2007 June 21
apod.nasa.gov...

Now then why would that work on Earth, but NOT work on the Moon?



Sir Patrick Moore asks the alleged Apollo 11 crew "could you actually see the stars?" - 00:51 - Nov 21, 2006


Google Video Link



zorgon thats how the SKY would look to your EYES repeat your EYES not a camera if you have trouble reading there must be classes were you live!



posted on May, 29 2009 @ 06:00 PM
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Atmosphere or no atmosphere if you haven't noticed then the Moon reflects a lot of light. The reflected light is scattered all over the place. This is also the reason why everything in the photos, which is in the shadows, looks bright. It's impossible to take shots of stars with the Moon surface visible with the way those cameras were set up.


Originally posted by DaMod
I know if I went to the moon and lived to tell about it, I would be the most excited guy that ever lived....

And I wouldn't feel much different than usual..
What does this prove?


[edit on 29/5/2009 by DGFenrir]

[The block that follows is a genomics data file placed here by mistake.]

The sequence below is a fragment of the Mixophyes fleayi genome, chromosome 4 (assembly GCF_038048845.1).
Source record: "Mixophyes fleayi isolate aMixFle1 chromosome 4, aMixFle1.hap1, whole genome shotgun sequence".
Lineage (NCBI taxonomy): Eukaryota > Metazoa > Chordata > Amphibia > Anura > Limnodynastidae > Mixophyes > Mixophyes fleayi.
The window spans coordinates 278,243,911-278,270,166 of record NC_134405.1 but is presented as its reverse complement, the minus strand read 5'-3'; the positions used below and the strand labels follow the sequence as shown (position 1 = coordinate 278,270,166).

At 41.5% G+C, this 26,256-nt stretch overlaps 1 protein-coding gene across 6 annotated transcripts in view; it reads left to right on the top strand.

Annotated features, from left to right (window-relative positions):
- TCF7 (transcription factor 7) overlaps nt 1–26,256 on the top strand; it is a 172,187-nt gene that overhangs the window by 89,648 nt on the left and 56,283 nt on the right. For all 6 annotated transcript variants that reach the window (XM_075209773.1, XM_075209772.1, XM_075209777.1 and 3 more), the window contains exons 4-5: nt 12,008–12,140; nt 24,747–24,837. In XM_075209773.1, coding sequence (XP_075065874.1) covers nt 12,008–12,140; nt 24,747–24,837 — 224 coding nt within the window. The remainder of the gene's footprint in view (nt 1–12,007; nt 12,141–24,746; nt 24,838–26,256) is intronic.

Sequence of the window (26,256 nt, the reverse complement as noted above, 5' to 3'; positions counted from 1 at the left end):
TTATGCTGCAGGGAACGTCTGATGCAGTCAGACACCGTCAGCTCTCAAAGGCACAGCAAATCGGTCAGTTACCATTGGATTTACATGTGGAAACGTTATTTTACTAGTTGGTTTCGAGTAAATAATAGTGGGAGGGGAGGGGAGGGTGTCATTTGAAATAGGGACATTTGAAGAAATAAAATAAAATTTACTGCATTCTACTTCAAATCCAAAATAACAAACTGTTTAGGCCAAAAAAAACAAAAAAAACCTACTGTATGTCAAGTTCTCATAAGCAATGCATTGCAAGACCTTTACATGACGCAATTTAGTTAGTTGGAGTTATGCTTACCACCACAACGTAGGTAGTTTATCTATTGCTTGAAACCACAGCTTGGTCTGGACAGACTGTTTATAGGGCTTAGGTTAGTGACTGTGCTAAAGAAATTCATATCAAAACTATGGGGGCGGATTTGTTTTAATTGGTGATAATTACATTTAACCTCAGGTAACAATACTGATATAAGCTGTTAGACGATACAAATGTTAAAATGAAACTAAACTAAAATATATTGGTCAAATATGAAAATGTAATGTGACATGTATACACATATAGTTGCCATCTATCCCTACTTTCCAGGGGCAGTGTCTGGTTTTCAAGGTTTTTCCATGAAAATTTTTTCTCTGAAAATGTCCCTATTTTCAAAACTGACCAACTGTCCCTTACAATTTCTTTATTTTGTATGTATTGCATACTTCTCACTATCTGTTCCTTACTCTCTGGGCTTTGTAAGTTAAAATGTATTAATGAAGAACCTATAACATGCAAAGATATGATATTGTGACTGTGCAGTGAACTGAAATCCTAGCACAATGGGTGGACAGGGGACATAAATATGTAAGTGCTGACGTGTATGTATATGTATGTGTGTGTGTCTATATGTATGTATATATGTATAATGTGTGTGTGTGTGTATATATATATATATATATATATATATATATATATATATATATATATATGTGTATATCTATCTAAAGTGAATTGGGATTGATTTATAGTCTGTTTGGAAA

posted on May, 29 2009 @ 06:08 PM
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Originally posted by DaMod
I know if I went to the moon and lived to tell about it, I would be the most excited guy that ever lived...


That is until the realization hit you that no matter what happens for the rest of your life nothing will compare with what you just accomplished. For the rest of your life. Nothing.



posted on May, 29 2009 @ 06:08 PM
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Surely, one of the most beautiful pictures they could of ever taken would be the Earth (from the moon) with the right aperture setting and ISO showing the Earth floating in a sea of stars.

Is there such a picture?

NASA photoshoppers would not be able to replicate the intricate detail of the cosmos as it would only take one blemish in the wrong place for it to raise eyebrows. Hence, they just mask out the background from their water-tank, or wherever they staged it.

Regarding the Patrick Moore/astronauts video, saying "i don't recall", well that is pretty damning evidence. Something so wonderful would burn on your retinas for a lifetime, would it not?